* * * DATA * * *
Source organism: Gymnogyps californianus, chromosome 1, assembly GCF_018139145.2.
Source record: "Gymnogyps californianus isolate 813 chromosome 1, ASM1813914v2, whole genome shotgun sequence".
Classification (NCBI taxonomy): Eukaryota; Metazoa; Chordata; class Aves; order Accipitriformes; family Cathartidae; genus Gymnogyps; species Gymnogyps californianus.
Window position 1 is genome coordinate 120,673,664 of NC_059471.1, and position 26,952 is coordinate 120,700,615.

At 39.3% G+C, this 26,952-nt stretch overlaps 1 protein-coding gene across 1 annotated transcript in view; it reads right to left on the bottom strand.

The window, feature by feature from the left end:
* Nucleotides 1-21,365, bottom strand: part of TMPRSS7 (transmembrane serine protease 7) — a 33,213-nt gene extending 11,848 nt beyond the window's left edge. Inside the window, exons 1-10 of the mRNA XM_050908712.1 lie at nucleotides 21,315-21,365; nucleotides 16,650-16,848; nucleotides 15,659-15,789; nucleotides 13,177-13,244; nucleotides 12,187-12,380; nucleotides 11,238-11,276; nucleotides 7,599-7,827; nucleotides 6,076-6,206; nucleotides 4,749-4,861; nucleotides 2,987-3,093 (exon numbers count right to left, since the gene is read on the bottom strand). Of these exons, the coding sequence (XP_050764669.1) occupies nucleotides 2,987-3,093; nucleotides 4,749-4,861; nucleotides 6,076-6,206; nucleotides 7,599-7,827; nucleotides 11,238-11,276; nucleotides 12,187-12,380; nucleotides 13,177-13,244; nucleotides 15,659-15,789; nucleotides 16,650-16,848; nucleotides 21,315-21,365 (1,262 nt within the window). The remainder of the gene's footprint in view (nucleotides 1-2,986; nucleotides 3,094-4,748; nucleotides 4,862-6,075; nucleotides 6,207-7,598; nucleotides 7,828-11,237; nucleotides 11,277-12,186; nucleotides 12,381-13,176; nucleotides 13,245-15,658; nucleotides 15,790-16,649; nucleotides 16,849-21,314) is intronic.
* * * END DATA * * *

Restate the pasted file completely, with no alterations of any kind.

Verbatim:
Source organism: Gymnogyps californianus, chromosome 1, assembly GCF_018139145.2.
Source record: "Gymnogyps californianus isolate 813 chromosome 1, ASM1813914v2, whole genome shotgun sequence".
Classification (NCBI taxonomy): Eukaryota; Metazoa; Chordata; class Aves; order Accipitriformes; family Cathartidae; genus Gymnogyps; species Gymnogyps californianus.
Window position 1 is genome coordinate 120,673,664 of NC_059471.1, and position 26,952 is coordinate 120,700,615.

At 39.3% G+C, this 26,952-nt stretch overlaps 1 protein-coding gene across 1 annotated transcript in view; it reads right to left on the bottom strand.

The window, feature by feature from the left end:
* Nucleotides 1-21,365, bottom strand: part of TMPRSS7 (transmembrane serine protease 7) — a 33,213-nt gene extending 11,848 nt beyond the window's left edge. Inside the window, exons 1-10 of the mRNA XM_050908712.1 lie at nucleotides 21,315-21,365; nucleotides 16,650-16,848; nucleotides 15,659-15,789; nucleotides 13,177-13,244; nucleotides 12,187-12,380; nucleotides 11,238-11,276; nucleotides 7,599-7,827; nucleotides 6,076-6,206; nucleotides 4,749-4,861; nucleotides 2,987-3,093 (exon numbers count right to left, since the gene is read on the bottom strand). Of these exons, the coding sequence (XP_050764669.1) occupies nucleotides 2,987-3,093; nucleotides 4,749-4,861; nucleotides 6,076-6,206; nucleotides 7,599-7,827; nucleotides 11,238-11,276; nucleotides 12,187-12,380; nucleotides 13,177-13,244; nucleotides 15,659-15,789; nucleotides 16,650-16,848; nucleotides 21,315-21,365 (1,262 nt within the window). The remainder of the gene's footprint in view (nucleotides 1-2,986; nucleotides 3,094-4,748; nucleotides 4,862-6,075; nucleotides 6,207-7,598; nucleotides 7,828-11,237; nucleotides 11,277-12,186; nucleotides 12,381-13,176; nucleotides 13,245-15,658; nucleotides 15,790-16,649; nucleotides 16,849-21,314) is intronic.